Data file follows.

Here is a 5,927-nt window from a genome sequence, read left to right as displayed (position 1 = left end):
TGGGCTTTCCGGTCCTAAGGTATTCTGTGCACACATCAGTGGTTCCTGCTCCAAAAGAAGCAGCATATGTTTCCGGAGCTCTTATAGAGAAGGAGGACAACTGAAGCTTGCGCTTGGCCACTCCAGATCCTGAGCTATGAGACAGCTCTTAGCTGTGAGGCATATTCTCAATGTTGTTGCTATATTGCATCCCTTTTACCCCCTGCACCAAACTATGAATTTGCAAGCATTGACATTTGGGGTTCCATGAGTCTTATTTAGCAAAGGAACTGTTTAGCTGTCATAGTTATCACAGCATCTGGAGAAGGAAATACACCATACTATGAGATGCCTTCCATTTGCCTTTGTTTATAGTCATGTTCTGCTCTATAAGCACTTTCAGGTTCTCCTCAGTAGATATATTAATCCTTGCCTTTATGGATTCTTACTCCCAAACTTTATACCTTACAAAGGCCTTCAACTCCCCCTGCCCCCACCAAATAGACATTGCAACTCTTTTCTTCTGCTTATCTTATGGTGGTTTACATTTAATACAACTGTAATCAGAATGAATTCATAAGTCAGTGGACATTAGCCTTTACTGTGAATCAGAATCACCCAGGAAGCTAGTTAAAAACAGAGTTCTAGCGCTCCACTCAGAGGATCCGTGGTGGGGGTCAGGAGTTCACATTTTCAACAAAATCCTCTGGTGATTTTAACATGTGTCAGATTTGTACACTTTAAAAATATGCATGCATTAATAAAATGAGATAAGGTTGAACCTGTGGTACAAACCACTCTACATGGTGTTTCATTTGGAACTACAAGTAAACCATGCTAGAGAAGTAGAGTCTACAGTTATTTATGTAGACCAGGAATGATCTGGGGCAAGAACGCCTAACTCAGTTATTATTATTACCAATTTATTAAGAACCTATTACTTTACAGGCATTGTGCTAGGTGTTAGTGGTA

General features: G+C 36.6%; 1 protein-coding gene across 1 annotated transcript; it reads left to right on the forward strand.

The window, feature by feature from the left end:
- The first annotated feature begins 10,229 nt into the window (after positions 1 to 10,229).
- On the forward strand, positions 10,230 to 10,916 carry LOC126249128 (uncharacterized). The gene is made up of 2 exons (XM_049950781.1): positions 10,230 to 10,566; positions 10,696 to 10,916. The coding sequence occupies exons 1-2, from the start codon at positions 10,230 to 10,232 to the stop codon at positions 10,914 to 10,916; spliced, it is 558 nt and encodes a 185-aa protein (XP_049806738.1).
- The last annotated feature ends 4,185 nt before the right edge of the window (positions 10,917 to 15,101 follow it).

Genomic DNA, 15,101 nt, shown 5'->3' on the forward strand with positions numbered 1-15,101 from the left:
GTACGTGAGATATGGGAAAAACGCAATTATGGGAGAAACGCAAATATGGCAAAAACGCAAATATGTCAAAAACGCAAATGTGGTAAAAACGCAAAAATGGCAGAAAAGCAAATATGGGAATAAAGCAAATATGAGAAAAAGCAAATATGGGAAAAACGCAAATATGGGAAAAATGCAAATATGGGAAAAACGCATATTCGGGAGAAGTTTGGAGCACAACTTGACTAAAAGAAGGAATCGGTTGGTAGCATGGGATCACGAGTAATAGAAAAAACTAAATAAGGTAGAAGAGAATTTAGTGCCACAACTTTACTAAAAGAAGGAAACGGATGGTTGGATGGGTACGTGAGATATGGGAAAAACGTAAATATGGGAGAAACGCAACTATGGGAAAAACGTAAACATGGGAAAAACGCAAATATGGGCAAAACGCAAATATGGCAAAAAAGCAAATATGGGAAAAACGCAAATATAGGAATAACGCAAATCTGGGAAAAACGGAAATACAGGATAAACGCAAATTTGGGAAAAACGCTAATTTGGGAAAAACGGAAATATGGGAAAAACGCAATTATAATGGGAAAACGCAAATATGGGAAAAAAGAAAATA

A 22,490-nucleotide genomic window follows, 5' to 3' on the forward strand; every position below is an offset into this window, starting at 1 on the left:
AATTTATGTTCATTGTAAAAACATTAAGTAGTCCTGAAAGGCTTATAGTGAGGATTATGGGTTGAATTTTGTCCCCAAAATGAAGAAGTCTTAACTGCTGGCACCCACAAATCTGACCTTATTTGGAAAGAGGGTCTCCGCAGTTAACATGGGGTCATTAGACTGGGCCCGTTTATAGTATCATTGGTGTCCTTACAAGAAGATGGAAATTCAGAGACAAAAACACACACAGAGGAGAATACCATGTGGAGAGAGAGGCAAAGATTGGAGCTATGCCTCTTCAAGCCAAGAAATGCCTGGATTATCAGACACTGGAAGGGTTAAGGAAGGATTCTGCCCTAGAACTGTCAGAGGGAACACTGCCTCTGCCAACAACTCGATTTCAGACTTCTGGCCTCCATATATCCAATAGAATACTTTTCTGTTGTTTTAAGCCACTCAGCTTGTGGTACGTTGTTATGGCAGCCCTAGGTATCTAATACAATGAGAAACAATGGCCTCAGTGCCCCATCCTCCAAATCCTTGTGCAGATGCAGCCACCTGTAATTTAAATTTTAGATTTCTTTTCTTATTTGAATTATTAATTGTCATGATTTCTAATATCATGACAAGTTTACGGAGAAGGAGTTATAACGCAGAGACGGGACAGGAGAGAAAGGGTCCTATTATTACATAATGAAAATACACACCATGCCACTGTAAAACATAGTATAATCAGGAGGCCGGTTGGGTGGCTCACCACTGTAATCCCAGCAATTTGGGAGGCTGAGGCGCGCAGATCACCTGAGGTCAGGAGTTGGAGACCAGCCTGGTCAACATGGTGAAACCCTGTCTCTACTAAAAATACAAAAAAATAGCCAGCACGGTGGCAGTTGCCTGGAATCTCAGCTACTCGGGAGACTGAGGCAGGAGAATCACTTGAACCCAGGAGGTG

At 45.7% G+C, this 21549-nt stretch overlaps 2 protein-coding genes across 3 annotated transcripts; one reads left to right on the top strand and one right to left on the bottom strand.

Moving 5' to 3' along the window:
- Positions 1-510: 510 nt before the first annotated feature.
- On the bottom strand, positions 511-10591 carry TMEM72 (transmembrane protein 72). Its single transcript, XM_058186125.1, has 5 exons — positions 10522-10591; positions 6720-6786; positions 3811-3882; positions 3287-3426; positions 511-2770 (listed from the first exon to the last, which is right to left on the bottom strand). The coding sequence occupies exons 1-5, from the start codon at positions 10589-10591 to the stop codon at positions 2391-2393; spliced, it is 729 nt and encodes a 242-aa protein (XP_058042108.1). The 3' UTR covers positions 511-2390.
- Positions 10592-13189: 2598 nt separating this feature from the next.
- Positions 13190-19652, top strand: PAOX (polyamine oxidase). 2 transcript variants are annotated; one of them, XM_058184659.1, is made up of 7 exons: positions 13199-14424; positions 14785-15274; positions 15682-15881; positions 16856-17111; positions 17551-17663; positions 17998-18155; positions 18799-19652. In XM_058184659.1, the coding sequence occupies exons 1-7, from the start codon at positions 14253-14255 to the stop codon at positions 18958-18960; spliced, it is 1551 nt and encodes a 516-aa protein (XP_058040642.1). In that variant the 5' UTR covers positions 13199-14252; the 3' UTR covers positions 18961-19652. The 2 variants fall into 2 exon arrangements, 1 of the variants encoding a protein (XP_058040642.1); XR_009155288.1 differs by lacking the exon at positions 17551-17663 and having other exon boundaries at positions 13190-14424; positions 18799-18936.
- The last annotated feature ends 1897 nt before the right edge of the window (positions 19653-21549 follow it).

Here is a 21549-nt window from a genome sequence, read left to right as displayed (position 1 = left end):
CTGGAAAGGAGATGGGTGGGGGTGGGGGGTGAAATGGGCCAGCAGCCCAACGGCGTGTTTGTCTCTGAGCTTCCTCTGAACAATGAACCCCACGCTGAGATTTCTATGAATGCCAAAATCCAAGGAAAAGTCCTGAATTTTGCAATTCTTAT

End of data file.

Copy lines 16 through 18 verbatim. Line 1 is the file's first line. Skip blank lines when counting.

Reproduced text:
- Positions 10592-13189: 2598 nt separating this feature from the next.
- Positions 13190-19652, top strand: PAOX (polyamine oxidase). 2 transcript variants are annotated; one of them, XM_058184659.1, is made up of 7 exons: positions 13199-14424; positions 14785-15274; positions 15682-15881; positions 16856-17111; positions 17551-17663; positions 17998-18155; positions 18799-19652. In XM_058184659.1, the coding sequence occupies exons 1-7, from the start codon at positions 14253-14255 to the stop codon at positions 18958-18960; spliced, it is 1551 nt and encodes a 516-aa protein (XP_058040642.1). In that variant the 5' UTR covers positions 13199-14252; the 3' UTR covers positions 18961-19652. The 2 variants fall into 2 exon arrangements, 1 of the variants encoding a protein (XP_058040642.1); XR_009155288.1 differs by lacking the exon at positions 17551-17663 and having other exon boundaries at positions 13190-14424; positions 18799-18936.
- The last annotated feature ends 1897 nt before the right edge of the window (positions 19653-21549 follow it).